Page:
The market for in-flight connectivity is about to step up a gear as passenger power pushes demand to be able to use personal smart phones, laptops and tablet devices, according to leading provider OnAir.
All Paris 2011 News
The Arrow BMD (ballistic missile defense) system that now protects Israel was co-developed and produced by Boeing and Israeli Aircraft Industries (IAI), but funded mostly by the U.S. MDA. Designed to offer better protection than the Patriot PAC-3, development began in the late 1980s with Israeli industry providing the L-band radar and the command and control system.
The Patriot air defense missile system was designed by Raytheon and first fielded in 1984. Four years later, a missile defense capability was added, mainly through changes to the guidance software. In the 1991 Gulf War, the system had mixed success against Iraqi short-range Scud missiles, and it became clear that its blast-fragmentation warhead was inadequate to the task.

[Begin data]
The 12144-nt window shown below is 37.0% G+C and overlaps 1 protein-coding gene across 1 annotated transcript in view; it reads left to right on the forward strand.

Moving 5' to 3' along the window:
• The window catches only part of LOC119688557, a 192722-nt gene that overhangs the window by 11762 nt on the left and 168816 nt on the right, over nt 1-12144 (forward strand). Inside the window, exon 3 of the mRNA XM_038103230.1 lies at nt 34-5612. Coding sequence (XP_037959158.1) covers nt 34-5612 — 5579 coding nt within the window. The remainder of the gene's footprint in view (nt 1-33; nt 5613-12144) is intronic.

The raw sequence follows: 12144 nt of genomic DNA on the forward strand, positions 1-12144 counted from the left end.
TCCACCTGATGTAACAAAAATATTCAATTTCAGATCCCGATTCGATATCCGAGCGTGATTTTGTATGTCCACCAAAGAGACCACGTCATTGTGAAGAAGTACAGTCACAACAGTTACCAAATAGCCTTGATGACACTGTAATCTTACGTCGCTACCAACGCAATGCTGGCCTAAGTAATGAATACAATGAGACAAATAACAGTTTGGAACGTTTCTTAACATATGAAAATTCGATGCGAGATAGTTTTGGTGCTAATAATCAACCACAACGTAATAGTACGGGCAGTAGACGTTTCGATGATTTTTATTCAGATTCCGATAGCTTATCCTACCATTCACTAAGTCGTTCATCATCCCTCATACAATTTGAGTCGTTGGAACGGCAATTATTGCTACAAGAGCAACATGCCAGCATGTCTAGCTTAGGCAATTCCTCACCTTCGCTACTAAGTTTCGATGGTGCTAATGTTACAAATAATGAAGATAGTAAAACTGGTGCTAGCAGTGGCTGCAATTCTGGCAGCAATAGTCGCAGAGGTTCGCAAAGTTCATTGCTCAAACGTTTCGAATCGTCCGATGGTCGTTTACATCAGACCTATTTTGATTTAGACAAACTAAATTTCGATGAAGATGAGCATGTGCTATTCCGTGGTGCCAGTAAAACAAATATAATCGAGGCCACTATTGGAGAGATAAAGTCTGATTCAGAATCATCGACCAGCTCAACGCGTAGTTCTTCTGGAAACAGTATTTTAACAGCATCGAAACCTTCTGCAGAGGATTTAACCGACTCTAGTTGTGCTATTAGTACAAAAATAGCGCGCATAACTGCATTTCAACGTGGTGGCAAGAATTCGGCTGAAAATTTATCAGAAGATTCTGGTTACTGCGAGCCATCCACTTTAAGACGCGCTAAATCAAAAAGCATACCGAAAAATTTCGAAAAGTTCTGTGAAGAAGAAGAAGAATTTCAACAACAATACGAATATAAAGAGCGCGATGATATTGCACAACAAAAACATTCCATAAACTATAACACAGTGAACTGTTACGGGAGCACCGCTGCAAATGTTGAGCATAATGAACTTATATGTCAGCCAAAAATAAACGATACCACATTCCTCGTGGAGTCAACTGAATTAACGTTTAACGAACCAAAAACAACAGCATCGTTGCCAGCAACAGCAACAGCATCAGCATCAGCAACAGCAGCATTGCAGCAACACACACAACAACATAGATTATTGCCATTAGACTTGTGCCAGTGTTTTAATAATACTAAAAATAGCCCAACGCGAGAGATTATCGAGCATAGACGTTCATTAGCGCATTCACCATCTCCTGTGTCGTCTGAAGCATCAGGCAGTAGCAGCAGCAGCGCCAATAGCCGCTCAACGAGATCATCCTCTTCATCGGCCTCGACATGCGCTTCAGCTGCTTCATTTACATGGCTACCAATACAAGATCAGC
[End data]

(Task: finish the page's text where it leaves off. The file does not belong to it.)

It was always an ambitious plan: Develop the world’s most powerful airborne laser, integrate it on a large airliner and use it to shoot down ballistic missiles at the most opportune time–during the boost phase. Go operational in 2007. But after spending almost $5 billion on the airborne laser (ABL) in 15 years, the MDA redesignated it as the airborne laser test bed (ALTB).
Are the nations of Europe serious about comprehensive ballistic missile defense (BMD)? Or are they happy to let America provide the only effective shield over their cities and populations? Despite a ringing declaration of intent at the NATO summit meeting in Lisbon last November, these questions remain unanswered.
The Sukhoi Superjet 100 will eventually welcome a new, larger sibling, possibly one as large as 130 seats in capacity, but not until the original SSJ100-95–on display here at Le Bourget–loses some weight for Aeroflot and gains some range for Latin American launch customer Interjet of Mexico.
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